The best way to store discarded starter for longer periods of time is to freeze it.
For the best results, I recommend freezing it in one cup quantities. Frozen sourdough discard can be kept for a long time but you should always be on the lookout for freezer-burn which can reduce its quality.
Does Sourdough Discard Spoil?
As sourdough discard ages it will become sourer and sourer and have a strong acetone smell similar to nail polish remover. It will also produce a clear liquid on top known as hooch.
Hooch is an alcohol by-product of the fermentation process and is an indicator that your discard is hungry. Sourdough discard in this state is still ok to use, just stir the hooch back in.
But remember the older discard is the stronger its flavor will be. A strongly flavored discard is probably not best for a sweet sourdough recipe. Fresh sourdough discard won't be as acidic and will have a milder flavor.
One of the most common strains of bacteria found in sourdough starters is Lactobacillus. This strain of bacteria produces lactic and acetic acid which gives sourdough its characteristic sour flavor.
Lactobacilli is also necessary to maintain the health of your sourdough starter and its discard. It produces an antibiotic that protects your starter from the invasion of other bad bacteria.
You will know these harmful bacteria are present if you see streaks of color in your sourdough starter or discard. If this happens you will need to throw it away.
How do You Know if Sourdough Discard is Bad?
As mentioned above if you see any visible mold aka fuzzy spots on your sourdough discard, throw it away. You might only see mold on the top and think your discard is still ok to use if you scrape away the visible mold but this isn't the case.
By the time you see visible mold, the mold spores have spread throughout your sourdough discard.
Can Old Sourdough Discard Make You Sick?
Yes, consuming mold can cause a variety of illnesses. You wouldn't eat a moldy strawberry so don't eat moldy sourdough discard. And no even if you bake it moldy sourdough discard is still not safe to eat.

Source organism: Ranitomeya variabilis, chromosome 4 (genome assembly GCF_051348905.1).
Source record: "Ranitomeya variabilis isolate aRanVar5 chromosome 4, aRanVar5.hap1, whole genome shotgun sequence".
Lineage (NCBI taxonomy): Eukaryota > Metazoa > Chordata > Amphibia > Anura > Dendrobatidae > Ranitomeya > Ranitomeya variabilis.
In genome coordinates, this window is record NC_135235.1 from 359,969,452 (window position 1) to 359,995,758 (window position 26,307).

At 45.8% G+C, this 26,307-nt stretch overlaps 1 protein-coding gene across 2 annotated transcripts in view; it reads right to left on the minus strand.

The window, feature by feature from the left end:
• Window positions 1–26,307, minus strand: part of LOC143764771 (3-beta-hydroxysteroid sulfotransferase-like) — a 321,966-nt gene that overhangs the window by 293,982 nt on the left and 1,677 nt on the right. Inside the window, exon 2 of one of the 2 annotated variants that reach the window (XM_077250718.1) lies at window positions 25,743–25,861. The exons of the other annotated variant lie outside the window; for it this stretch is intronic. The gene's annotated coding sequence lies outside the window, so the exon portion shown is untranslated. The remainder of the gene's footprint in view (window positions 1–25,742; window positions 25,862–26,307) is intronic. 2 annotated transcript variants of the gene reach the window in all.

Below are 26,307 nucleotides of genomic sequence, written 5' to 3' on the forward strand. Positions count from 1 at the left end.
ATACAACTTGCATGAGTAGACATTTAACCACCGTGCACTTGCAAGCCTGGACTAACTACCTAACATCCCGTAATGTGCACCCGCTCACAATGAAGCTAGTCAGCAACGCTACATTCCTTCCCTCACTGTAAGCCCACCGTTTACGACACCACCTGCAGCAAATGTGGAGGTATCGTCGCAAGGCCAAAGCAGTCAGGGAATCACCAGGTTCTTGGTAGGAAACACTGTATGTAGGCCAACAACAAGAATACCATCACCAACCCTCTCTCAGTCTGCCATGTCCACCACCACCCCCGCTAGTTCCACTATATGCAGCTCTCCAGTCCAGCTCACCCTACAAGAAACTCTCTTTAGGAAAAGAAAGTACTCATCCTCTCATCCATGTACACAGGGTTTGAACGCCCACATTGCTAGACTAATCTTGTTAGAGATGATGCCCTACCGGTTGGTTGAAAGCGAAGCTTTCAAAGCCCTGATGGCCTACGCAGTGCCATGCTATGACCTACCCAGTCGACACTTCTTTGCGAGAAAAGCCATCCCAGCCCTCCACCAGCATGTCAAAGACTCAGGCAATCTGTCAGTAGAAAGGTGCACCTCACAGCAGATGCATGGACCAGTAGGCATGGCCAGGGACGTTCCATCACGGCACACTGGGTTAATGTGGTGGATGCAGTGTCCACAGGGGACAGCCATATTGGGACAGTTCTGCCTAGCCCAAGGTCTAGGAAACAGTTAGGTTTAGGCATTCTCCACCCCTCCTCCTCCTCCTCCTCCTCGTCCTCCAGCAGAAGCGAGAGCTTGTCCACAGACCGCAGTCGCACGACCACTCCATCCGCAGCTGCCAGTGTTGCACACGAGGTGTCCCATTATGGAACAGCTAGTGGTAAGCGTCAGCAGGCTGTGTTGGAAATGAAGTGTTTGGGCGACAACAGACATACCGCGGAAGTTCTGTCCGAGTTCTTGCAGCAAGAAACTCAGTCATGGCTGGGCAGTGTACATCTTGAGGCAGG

Can Sourdough Discard be Used to Make a New Starter?
Yes! Freshly discarded sourdough starter can be fed and shared with a friend to start their own sourdough baking journey.
Simply take a portion of your sourdough discard and add it to a clean jar. Add equal parts of flour and water and stir together. For example 30 grams of discard + 30 grams of flour + 30 grams of water = a new sourdough starter.
What is the difference between sourdough starter and sourdough discard?
Sourdough discard is actually my favorite part of maintaining a sourdough starter. It is so versatile and can be added to so many recipes. Save your discard so that you can enjoy one of the recipes listed below and put it to good use.
- Sourdough Discard Apple Cinnamon Muffins
- Flour Tortillas Made With Sourdough Discard
- Sourdough Crackers
If you are new to sourdough, I've created a sourdough gift guide that lists all of my favorite sourdough products.
Thanks for Reading!
You can also follow along on Instagram, Pinterest, and Facebook for more recipe updates.
If you try this recipe, let me know! Leave a comment and rate it below! You can also snap a picture and post it on Facebook be sure to tag me @RaspberriesandKohlrabi.
I have gotten to the point where I don't really have discard anymore. My sourdough culture is about 3 t years old now. I keep two small jars in the fridge and bake every few weeks. I keep two jars just in case one goes bad or the jar breaks or something. When I want to bake, I pour off any hooch and divide into two new jars. I feed all four. The two newly fed ones I let rise for a few hours and then put back in the fridge. The others I let rise fully and then use to bake. Mature starter kept like this can go weeks in the fridge. If I were not going to bake in a long time, I would freeze or dry it to save for later.
An excellent tip. There are so many ways to maintain a healthy starter. Everyone can figure out the method that works best for them.